- You may get a shingles or herpes zoster vaccination once after age 60.
- If you are between ages 50 to 70 and have risk factors for osteoporosis, you should discuss screening with your provider.
- Risk factors can include long-term steroid use, low body weight, smoking, heavy alcohol use, having a fracture after age 50, or a family history of osteoporosis.
- Your blood pressure should be checked at least every year.
- Your height, weight, and body mass index (BMI) should be checked at every exam.
During your exam, your provider may ask you about:
- Diet and exercise
- Alcohol and tobacco use
- Safety, such as use of seat belts and smoke detectors
PROSTATE CANCER SCREENING
- Most men age 50 or older should discuss screening for prostate cancer with their provider. African American men and those with a family history of prostate cancer in a first degree relative younger than age 65 should discuss screening at age 45.
- The potential benefits of PSA testing as a routine screening test have not been shown to outweigh the harms of testing and treatment. If you choose to be tested, the PSA blood test is most often done every year.
- Prostate examinations are no longer routinely done on men with no symptoms.
- The US Preventive Services Task Force (USPSTF) now recommends against performing testicular self-exams. Doing testicular self-exams has been shown to have little to no benefit.
LUNG CANCER SCREENING
The USPSTF recommends annual screening for lung cancer with low-dose computed tomography (LDCT) in adults ages 55 to 80 years who:
- Have a 30 pack-year smoking history AND
- Currently smoke or have quit within the past 15 years
American Cancer Society. American Cancer Society guidelines for the early detection of cancer. Updated March 11, 2015. www.cancer.org/healthy/findcancerearly/cancerscreeningguidelines/american-cancer-society-guidelines-for-the-early-detection-of-cancer. Accessed July 24, 2015.
American Dental Association. Questions about going to the dentist. www.mouthhealthy.org/en/dental-care-concerns/questions-about-going-to-the-dentist. Accessed Jul 24, 2015.
American Gastroenterology Association. AGA institute guidelines for colonoscopy surveillance after cancer resection: clinical decision tool. Gastroenterology. 2014;146(5):1413-1414. PMID: 24742563. www.ncbi.nlm.nih.gov/pubmed/24742563.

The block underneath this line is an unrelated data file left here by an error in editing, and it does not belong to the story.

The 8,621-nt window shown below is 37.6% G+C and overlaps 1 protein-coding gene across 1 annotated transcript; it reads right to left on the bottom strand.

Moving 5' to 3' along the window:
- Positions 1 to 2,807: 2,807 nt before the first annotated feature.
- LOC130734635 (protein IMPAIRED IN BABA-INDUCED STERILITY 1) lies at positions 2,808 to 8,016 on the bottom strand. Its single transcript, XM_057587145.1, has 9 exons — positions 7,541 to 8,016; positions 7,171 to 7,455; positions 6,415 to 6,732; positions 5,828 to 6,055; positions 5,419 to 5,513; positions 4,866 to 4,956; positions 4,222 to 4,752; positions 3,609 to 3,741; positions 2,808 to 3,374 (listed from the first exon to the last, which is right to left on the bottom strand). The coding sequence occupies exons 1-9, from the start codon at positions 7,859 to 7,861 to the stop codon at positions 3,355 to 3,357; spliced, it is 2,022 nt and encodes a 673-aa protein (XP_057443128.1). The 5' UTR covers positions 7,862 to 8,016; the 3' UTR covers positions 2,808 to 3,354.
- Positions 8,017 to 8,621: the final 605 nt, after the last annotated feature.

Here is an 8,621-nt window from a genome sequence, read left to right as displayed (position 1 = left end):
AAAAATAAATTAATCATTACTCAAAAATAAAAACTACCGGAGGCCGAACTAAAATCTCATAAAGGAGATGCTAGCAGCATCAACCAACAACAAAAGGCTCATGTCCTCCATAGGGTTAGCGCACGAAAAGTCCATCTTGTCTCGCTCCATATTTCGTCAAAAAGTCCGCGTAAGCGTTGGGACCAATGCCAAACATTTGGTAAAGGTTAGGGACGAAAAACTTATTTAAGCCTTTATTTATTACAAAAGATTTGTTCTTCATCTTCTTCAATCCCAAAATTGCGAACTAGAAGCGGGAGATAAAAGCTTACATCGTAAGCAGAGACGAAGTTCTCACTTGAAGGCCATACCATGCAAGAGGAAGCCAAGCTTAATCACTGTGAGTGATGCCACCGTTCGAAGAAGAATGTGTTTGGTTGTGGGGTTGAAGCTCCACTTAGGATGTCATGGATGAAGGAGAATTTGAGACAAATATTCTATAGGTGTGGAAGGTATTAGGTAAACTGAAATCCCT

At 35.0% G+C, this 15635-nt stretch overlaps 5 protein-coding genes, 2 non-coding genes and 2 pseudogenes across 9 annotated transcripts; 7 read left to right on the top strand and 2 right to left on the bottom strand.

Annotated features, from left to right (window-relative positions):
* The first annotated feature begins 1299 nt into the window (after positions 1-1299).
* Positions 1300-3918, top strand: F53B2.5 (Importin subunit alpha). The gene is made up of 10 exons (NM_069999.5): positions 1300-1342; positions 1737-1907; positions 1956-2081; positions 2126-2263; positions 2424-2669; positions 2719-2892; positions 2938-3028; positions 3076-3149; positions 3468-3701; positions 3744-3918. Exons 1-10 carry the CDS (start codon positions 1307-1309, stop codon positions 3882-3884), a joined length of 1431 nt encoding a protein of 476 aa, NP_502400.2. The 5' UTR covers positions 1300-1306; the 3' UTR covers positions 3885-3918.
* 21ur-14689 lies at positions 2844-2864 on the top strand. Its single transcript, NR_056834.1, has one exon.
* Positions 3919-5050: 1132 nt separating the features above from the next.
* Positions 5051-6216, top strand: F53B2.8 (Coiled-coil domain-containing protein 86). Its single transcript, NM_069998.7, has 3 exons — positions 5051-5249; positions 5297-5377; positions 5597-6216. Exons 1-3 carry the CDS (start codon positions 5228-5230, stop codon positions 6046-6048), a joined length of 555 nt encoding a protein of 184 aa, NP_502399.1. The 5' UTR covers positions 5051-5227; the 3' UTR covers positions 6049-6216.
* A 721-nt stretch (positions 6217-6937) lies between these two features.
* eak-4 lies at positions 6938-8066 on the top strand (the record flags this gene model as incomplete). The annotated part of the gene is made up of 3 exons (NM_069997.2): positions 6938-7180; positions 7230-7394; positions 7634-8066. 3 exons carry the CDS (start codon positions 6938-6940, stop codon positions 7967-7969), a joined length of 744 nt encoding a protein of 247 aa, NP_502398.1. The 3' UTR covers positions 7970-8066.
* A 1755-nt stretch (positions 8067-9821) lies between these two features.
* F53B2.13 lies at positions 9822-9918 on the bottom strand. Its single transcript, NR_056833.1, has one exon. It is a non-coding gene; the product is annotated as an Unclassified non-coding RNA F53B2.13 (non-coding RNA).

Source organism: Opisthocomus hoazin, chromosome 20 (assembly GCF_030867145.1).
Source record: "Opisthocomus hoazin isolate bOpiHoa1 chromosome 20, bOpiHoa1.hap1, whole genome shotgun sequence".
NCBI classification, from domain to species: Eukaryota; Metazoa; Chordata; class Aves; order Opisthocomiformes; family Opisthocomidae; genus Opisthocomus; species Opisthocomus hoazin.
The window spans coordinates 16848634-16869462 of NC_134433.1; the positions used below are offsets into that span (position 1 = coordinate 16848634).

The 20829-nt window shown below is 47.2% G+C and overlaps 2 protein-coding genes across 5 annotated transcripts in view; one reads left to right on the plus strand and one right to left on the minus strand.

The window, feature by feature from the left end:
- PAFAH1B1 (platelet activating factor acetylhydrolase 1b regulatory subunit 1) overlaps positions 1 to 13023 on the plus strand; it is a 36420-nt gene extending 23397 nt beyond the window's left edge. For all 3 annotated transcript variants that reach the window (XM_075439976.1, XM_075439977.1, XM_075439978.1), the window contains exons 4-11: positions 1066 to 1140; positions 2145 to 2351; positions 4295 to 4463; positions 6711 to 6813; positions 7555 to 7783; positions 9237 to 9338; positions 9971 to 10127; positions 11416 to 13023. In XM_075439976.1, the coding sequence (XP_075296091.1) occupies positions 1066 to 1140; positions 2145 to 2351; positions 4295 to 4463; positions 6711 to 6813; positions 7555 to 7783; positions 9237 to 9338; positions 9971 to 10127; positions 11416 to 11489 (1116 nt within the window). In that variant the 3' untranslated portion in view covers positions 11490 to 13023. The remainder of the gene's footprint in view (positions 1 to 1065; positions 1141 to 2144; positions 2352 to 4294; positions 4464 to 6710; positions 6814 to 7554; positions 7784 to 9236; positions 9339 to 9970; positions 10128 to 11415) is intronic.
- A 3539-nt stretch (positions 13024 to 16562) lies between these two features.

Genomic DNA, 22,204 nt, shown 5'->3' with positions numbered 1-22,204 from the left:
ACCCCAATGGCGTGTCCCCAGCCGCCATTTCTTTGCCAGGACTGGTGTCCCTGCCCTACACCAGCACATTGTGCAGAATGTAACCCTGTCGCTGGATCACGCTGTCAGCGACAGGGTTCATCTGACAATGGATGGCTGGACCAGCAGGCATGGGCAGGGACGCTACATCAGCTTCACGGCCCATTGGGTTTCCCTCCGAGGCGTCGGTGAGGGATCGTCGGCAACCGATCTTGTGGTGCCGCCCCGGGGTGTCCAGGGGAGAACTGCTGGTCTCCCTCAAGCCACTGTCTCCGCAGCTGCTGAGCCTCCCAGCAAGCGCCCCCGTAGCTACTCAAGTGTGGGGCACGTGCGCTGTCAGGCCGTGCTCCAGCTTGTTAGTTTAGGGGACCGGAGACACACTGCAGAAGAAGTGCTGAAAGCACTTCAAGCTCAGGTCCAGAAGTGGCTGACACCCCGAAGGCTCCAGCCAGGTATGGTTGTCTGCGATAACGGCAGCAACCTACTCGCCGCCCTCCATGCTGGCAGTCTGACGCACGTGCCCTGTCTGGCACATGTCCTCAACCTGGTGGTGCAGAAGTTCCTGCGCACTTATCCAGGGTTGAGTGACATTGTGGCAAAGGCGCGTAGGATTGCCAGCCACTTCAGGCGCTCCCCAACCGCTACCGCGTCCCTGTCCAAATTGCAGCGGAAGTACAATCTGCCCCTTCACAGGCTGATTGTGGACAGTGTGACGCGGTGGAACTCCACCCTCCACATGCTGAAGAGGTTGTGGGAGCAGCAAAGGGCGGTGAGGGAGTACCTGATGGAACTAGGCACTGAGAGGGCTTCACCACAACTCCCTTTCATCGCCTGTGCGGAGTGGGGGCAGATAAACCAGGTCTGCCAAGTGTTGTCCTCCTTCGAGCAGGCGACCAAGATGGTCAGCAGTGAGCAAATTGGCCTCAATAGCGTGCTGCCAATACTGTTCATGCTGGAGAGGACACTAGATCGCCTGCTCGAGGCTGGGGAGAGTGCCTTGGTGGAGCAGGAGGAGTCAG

American Optometric Association. Comprehensive adult eye and vision examination. Updated February 6, 2015. www.aoa.org/Documents/EBO/Adult%20Eye%20and%20Vision%20Examination%20Guideline%20Peer-Public%20Review%20Document.pdf. Accessed July 24, 2015.
Atkins D, Barton M. The periodic health examination. In: Goldman L, Schafer AI, eds. Goldman's Cecil Medicine. 25th ed. Philadelphia, PA: Elsevier Saunders; 2016:chap 15.
Chamberlain JJ, Rhinehart AS, Shaefer CF Jr, Neuman A. Diagnosis and management of diabetes: synopsis of the 2016 American Diabetes Association standards of medical care in diabetes. Ann Intern Med. 2016;164(8):542-552. PMID: 26928912 www.ncbi.nlm.nih.gov/pubmed/26928912.
Cosman F, de Beur SJ, LeBoff MS, et al. Clinician's guide to prevention and treatment of osteoporosis. Osteoporos Int. 2014;25(10):2359-2381. PMID: 25182228 www.ncbi.nlm.nih.gov/pubmed/25182228.
De Paula FJA, Black DM, Rosen CJ. Osteoporosis and bone biology. In: Melmed S, Polonsky KS, Larsen PR, Kronenberg HM, eds. Williams Textbook of Endocrinology. 13th ed. Philadelphia, PA: Elsevier; 2016:chap 29.
Ettehad D, Emdin CA, Kiran A, et al. Blood pressure lowering for prevention of cardiovascular disease and death: a systematic review and meta-analysis. Lancet. 2016;387(10022):957-967. PMID: 26724178 www.ncbi.nlm.nih.gov/pubmed/26724178.
Fihn SD, Blankenship JC, Alexander KP, et al. 2014 ACC/AHA/AATS/PCNA/SCAI/STS focused update of the guideline for the diagnosis and management of patients with stable ischemic heart disease: a report of the American College of Cardiology/American Heart Association Task Force on Practice Guidelines, and the American Association for Thoracic Surgery, Preventive Cardiovascular Nurses Association, Society for Cardiovascular Angiography and Interventions, and Society of Thoracic Surgeons. Circulation. 2014;130(19):1749-1767. PMID: 25070666 www.ncbi.nlm.nih.gov/pubmed/25070666.